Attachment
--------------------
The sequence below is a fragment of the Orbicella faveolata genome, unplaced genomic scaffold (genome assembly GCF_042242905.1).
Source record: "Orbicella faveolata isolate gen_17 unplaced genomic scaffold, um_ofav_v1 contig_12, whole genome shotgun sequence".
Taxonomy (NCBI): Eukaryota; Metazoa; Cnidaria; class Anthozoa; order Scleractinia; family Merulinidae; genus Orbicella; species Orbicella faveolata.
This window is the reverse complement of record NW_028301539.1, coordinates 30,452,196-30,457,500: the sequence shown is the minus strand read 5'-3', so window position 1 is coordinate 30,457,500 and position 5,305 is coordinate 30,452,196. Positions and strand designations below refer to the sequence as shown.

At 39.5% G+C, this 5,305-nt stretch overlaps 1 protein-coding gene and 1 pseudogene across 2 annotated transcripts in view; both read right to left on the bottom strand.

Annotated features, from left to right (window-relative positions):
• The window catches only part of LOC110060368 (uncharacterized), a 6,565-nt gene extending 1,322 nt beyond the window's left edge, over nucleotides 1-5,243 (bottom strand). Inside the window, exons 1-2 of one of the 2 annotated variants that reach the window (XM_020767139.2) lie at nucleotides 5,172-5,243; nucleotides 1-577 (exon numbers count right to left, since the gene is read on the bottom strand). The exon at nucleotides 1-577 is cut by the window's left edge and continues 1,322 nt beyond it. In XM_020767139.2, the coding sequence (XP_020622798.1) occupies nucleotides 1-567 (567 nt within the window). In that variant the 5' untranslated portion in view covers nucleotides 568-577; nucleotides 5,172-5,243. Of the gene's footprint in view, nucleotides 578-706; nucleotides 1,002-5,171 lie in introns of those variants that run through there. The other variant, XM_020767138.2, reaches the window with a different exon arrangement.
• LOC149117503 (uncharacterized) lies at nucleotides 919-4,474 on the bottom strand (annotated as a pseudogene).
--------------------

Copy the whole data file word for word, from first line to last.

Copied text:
The sequence below is a fragment of the Orbicella faveolata genome, unplaced genomic scaffold (genome assembly GCF_042242905.1).
Source record: "Orbicella faveolata isolate gen_17 unplaced genomic scaffold, um_ofav_v1 contig_12, whole genome shotgun sequence".
Taxonomy (NCBI): Eukaryota; Metazoa; Cnidaria; class Anthozoa; order Scleractinia; family Merulinidae; genus Orbicella; species Orbicella faveolata.
This window is the reverse complement of record NW_028301539.1, coordinates 30,452,196-30,457,500: the sequence shown is the minus strand read 5'-3', so window position 1 is coordinate 30,457,500 and position 5,305 is coordinate 30,452,196. Positions and strand designations below refer to the sequence as shown.

At 39.5% G+C, this 5,305-nt stretch overlaps 1 protein-coding gene and 1 pseudogene across 2 annotated transcripts in view; both read right to left on the bottom strand.

Annotated features, from left to right (window-relative positions):
• The window catches only part of LOC110060368 (uncharacterized), a 6,565-nt gene extending 1,322 nt beyond the window's left edge, over nucleotides 1-5,243 (bottom strand). Inside the window, exons 1-2 of one of the 2 annotated variants that reach the window (XM_020767139.2) lie at nucleotides 5,172-5,243; nucleotides 1-577 (exon numbers count right to left, since the gene is read on the bottom strand). The exon at nucleotides 1-577 is cut by the window's left edge and continues 1,322 nt beyond it. In XM_020767139.2, the coding sequence (XP_020622798.1) occupies nucleotides 1-567 (567 nt within the window). In that variant the 5' untranslated portion in view covers nucleotides 568-577; nucleotides 5,172-5,243. Of the gene's footprint in view, nucleotides 578-706; nucleotides 1,002-5,171 lie in introns of those variants that run through there. The other variant, XM_020767138.2, reaches the window with a different exon arrangement.
• LOC149117503 (uncharacterized) lies at nucleotides 919-4,474 on the bottom strand (annotated as a pseudogene).